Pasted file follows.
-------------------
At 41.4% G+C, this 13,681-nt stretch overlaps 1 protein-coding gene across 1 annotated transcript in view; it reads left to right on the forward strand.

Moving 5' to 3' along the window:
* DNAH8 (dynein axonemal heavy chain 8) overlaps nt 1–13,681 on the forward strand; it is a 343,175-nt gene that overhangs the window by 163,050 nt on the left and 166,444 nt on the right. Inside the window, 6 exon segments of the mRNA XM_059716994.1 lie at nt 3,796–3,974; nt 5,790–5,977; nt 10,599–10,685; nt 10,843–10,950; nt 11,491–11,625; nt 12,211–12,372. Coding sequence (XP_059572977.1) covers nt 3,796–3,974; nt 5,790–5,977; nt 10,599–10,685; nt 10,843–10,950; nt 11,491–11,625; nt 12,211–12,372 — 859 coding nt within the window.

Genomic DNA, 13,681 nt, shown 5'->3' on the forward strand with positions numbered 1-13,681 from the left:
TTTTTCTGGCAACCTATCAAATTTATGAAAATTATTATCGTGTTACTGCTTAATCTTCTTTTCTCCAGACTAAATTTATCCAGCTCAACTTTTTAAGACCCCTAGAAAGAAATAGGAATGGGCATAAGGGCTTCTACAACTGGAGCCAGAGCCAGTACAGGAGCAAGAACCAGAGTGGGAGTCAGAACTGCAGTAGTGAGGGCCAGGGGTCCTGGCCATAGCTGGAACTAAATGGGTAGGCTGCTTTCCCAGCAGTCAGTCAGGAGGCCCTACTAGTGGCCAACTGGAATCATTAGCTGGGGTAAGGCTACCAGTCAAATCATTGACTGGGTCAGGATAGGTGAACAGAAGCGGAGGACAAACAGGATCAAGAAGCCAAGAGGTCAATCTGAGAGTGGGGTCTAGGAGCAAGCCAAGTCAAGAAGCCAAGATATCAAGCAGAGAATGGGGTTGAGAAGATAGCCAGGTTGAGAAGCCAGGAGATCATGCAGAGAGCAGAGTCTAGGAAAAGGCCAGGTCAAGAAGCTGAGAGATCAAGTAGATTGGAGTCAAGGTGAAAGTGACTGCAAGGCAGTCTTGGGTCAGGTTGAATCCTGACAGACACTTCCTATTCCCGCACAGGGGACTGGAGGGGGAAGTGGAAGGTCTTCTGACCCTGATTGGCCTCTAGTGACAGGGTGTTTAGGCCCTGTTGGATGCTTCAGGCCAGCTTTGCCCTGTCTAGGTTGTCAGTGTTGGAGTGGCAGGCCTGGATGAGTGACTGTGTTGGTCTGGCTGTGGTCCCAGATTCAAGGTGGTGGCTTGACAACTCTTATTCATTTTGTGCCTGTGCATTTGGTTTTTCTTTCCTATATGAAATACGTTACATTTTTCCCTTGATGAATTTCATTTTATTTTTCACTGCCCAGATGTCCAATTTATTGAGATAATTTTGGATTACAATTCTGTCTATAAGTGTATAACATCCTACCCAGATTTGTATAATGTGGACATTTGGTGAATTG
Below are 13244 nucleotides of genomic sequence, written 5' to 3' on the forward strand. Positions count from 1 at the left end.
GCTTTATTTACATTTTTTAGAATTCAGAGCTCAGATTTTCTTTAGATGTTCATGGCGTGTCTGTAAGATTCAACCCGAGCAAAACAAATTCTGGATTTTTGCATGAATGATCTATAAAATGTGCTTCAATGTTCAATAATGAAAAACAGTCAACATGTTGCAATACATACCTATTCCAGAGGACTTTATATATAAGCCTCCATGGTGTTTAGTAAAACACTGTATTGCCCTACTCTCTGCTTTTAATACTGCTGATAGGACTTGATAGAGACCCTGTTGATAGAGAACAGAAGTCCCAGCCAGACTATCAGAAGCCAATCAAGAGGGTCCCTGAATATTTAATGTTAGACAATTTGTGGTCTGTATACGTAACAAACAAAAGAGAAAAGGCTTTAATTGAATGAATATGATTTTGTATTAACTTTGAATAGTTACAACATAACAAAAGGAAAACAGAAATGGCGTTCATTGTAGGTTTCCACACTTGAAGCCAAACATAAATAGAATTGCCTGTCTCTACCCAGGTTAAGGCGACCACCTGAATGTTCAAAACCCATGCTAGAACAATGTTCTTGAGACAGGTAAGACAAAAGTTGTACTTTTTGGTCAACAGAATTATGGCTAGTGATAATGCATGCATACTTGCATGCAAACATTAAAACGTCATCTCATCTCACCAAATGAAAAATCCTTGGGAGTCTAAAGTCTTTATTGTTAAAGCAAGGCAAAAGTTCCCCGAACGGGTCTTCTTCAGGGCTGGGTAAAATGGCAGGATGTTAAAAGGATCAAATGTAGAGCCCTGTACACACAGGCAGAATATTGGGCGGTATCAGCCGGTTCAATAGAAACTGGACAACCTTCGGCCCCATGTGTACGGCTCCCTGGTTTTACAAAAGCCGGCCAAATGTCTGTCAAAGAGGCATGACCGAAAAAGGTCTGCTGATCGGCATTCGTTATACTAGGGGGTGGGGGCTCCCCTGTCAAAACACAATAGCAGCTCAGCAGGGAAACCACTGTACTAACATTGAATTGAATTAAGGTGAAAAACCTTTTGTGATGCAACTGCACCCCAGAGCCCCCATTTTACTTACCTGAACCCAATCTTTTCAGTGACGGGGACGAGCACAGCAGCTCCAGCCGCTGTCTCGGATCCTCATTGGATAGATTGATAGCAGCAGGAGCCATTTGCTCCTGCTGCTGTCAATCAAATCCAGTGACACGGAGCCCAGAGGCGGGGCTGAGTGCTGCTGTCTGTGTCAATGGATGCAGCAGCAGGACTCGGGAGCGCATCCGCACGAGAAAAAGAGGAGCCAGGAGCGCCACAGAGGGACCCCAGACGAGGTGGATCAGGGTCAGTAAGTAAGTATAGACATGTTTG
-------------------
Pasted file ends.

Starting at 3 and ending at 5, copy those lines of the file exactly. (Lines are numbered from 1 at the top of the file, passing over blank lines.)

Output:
* DNAH8 (dynein axonemal heavy chain 8) overlaps nt 1–13,681 on the forward strand; it is a 343,175-nt gene that overhangs the window by 163,050 nt on the left and 166,444 nt on the right. Inside the window, 6 exon segments of the mRNA XM_059716994.1 lie at nt 3,796–3,974; nt 5,790–5,977; nt 10,599–10,685; nt 10,843–10,950; nt 11,491–11,625; nt 12,211–12,372. Coding sequence (XP_059572977.1) covers nt 3,796–3,974; nt 5,790–5,977; nt 10,599–10,685; nt 10,843–10,950; nt 11,491–11,625; nt 12,211–12,372 — 859 coding nt within the window.

Genomic DNA, 13,681 nt, shown 5'->3' on the forward strand with positions numbered 1-13,681 from the left:
TTTTTCTGGCAACCTATCAAATTTATGAAAATTATTATCGTGTTACTGCTTAATCTTCTTTTCTCCAGACTAAATTTATCCAGCTCAACTTTTTAAGACCCCTAGAAAGAAATAGGAATGGGCATAAGGGCTTCTACAACTGGAGCCAGAGCCAGTACAGGAGCAAGAACCAGAGTGGGAGTCAGAACTGCAGTAGTGAGGGCCAGGGGTCCTGGCCATAGCTGGAACTAAATGGGTAGGCTGCTTTCCCAGCAGTCAGTCAGGAGGCCCTACTAGTGGCCAACTGGAATCATTAGCTGGGGTAAGGCTACCAGTCAAATCATTGACTGGGTCAGGATAGGTGAACAGAAGCGGAGGACAAACAGGATCAAGAAGCCAAGAGGTCAATCTGAGAGTGGGGTCTAGGAGCAAGCCAAGTCAAGAAGCCAAGATATCAAGCAGAGAATGGGGTTGAGAAGATAGCCAGGTTGAGAAGCCAGGAGATCATGCAGAGAGCAGAGTCTAGGAAAAGGCCAGGTCAAGAAGCTGAGAGATCAAGTAGATTGGAGTCAAGGTGAAAGTGACTGCAAGGCAGTCTTGGGTCAGGTTGAATCCTGACAGACACTTCCTATTCCCGCACAGGGGACTGGAGGGGGAAGTGGAAGGTCTTCTGACCCTGATTGGCCTCTAGTGACAGGGTGTTTAGGCCCTGTTGGATGCTTCAGGCCAGCTTTGCCCTGTCTAGGTTGTCAGTGTTGGAGTGGCAGGCCTGGATGAGTGACTGTGTTGGTCTGGCTGTGGTCCCAGATTCAAGGTGGTGGCTTGACAACTCTTATTCATTTTGTGCCTGTGCATTTGGTTTTTCTTTCCTATATGAAATACGTTACATTTTTCCCTTGATGAATTTCATTTTATTTTTCACTGCCCAGATGTCCAATTTATTGAGATAATTTTGGATTACAATTCTGTCTATAAGTGTATAACATCCTACCCAGATTTGTATAATGTGGACATTTGGTGAATTG